On January 25, 2013, Alberta Justice Minister Jonathan Denis spoke to a crowd of about 50 people gathered by the Sheldon Chumir Foundation for Ethics in Leadership and the Rocky Mountain Civil Liberties Association. The audience included lawyers, educators, government folks, NGO representatives, and advocates for human rights and civil liberties. Minister Denis delivered remarks on current human rights and civil liberties issues in the province and also took questions from the audience. His remarks and the Q + A covered issues concerning access to justice, the government’s position on the fate of sections 3 and 11.1 of the Alberta Human Rights Act, RSA 2000, c A-25.5 (AHRA), Alberta’s new drinking and driving law, and peaceful protests, all of which will be explored in this post.
The Minister began by articulating his commitment to access to justice. He noted ways in which the province is attempting to deal with access to justice issues, for example by allowing justices of the peace to hear criminal matters on first appearance, by increasing the number of provincial court judges, and by providing access to the Minister himself (in this regard, he mentioned his meeting with members of lesbian, gay, bisexual, and transgender communities targeted for hate crimes). The Minister emphasized the government’s commitment to creating a climate of acceptance, tolerance and equality in the province.
Next, Minister Denis addressed the controversy surrounding section 3 of the AHRA, which prohibits publications and notices that are discriminatory (section 3(1)(a)), and those that are likely to expose person(s) to hatred or contempt on the basis of a range of protected grounds (section 3(1)(b)). The Minister asserted what appeared to be his own view that by continuing to prohibit hate speech under the AHRA, the government is creating a forum for those forms of expression. He also noted other arguments against the hate speech provision, including those that the law is too vague, that it unreasonably limits freedom of expression, and that hate speech is already covered under the Criminal Code. At the same time, the Minister noted that repeal of section 3 as a whole (which was supported by some political leaders at the time of the last provincial election (see Rocky Mountain Civil Liberties Association Alberta Civil Liberties blog post here), would also do away with section 3(1) (a), which is a longstanding, important provision that is replicated in almost every other human rights statute in Canada. Ultimately, the Minister indicated that the government will not determine the fate of section 3 until the Supreme Court of Canada decides the appeal in Whatcott v Saskatchewan (Human Rights Tribunal), 2010 SKCA 26, where a similar section of the Saskatchewan Human Rights Code, SS 1979, c S-24.1, is being challenged as contrary to freedom of religion and expression under the Charter. Whatcott was heard in October 2011, and is the longest outstanding SCC decision at the moment. The Alberta Human Rights Commission was one of many interveners in the case (see SCC case information here).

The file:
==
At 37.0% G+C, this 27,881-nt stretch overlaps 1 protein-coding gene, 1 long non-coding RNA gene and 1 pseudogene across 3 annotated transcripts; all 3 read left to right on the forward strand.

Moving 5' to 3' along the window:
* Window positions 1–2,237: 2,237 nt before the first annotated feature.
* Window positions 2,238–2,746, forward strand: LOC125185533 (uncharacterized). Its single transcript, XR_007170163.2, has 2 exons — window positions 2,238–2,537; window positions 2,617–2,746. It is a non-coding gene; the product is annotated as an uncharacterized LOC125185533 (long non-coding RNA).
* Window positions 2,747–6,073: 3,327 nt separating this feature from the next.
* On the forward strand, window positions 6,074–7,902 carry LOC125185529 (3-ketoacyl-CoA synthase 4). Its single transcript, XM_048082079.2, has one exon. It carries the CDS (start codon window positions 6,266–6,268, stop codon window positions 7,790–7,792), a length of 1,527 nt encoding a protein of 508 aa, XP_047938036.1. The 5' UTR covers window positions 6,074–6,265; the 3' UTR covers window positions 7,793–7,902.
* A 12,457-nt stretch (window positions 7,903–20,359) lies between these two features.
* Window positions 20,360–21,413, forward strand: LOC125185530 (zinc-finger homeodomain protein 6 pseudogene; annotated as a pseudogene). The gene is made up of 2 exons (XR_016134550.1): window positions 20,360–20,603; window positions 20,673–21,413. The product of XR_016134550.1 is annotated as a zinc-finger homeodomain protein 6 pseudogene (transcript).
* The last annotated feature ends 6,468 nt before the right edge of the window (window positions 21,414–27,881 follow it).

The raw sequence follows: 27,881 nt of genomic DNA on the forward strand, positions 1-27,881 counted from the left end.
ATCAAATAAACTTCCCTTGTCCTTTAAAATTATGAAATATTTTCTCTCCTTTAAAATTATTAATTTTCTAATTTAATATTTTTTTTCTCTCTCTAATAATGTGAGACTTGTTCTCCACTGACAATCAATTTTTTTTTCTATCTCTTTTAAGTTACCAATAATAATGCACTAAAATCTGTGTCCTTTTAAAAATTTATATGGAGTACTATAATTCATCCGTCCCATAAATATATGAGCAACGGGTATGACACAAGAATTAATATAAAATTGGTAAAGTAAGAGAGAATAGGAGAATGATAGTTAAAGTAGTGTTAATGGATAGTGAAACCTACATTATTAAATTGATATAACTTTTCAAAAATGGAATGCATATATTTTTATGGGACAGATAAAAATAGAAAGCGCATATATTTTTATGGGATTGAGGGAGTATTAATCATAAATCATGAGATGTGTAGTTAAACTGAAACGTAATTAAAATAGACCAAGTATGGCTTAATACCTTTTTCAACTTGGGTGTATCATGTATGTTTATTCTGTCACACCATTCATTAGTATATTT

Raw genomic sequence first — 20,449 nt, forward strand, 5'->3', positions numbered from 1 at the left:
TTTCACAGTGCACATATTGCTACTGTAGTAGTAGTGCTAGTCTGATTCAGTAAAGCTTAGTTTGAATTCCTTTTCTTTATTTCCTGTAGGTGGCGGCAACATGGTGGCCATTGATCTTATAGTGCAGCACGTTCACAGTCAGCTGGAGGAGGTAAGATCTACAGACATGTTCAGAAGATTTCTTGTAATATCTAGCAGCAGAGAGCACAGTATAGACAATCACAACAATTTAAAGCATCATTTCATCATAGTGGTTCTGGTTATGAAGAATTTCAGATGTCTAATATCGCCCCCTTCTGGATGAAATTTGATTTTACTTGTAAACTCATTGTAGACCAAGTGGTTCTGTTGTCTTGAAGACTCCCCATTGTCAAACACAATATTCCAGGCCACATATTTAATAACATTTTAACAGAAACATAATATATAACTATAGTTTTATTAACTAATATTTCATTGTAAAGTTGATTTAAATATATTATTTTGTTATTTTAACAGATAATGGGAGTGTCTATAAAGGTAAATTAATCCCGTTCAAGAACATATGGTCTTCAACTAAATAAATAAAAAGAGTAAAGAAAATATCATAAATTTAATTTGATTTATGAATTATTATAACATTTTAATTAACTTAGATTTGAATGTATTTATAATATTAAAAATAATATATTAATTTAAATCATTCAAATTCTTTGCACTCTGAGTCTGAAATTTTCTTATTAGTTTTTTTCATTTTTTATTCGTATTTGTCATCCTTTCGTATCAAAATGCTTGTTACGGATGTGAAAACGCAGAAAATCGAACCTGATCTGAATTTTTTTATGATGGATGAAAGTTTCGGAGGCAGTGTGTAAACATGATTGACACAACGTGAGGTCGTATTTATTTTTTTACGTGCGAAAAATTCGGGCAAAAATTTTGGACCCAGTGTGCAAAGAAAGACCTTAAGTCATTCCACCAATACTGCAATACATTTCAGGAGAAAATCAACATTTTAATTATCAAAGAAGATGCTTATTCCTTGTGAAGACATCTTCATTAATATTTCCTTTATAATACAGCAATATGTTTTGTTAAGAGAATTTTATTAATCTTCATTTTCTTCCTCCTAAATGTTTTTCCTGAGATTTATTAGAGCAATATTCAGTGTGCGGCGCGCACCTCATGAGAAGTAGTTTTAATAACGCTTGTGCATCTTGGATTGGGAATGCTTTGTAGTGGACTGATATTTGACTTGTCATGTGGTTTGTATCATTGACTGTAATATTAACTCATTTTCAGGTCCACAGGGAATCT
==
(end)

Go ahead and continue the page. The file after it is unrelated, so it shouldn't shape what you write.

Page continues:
Minister Denis also noted the lack of clarity surrounding the scope and constitutionality of section 3(1)(b) of the AHRA following the decision in Lund v Boissoin, 2012 ABCA 300. In an earlier decision in Lund (2009 ABQB 592), the Alberta Court of Queen’s Bench held that in order to ensure that it was within provincial powers, section 3(1)(b) should be read down to require that allegations of hate speech be linked to other discriminatory practices in the AHRA, for example those relating to employment or accommodation (see 2012 ABCA 300, at para 21, and my ABlawg post on the ABQB decision, here). The ABQB also found that hate speech must indicate an intention to engage in discriminatory behaviour or seek to persuade another person to do so, and that there must be evidence establishing a likelihood that the message might cause a prohibited discriminatory practice (see 2012 ABCA 300, at para 22). Based on this narrow reading, the ABQB found that section 3(1)(b) was not ultra vires, nor did it violate the Charter. On appeal, the constitutional issues were not directly before the Court of Appeal, yet it found that the ABQB’s interpretation of section 3(1)(b) was not supported by the language of the AHRA and amounted to an “inappropriate use of the constitutional remedy of “reading down”” (at para 42). In the ABCA’s opinion, section 3(1)(b) must be interpreted as a freestanding limit on hate speech (at para 43), and the ABQB should have considered its validity and its compliance with the Charter in that light rather than reading it down to ensure its constitutionality (at paras 53, 55). This leaves the constitutionality of Alberta’s hate speech provision up in the air.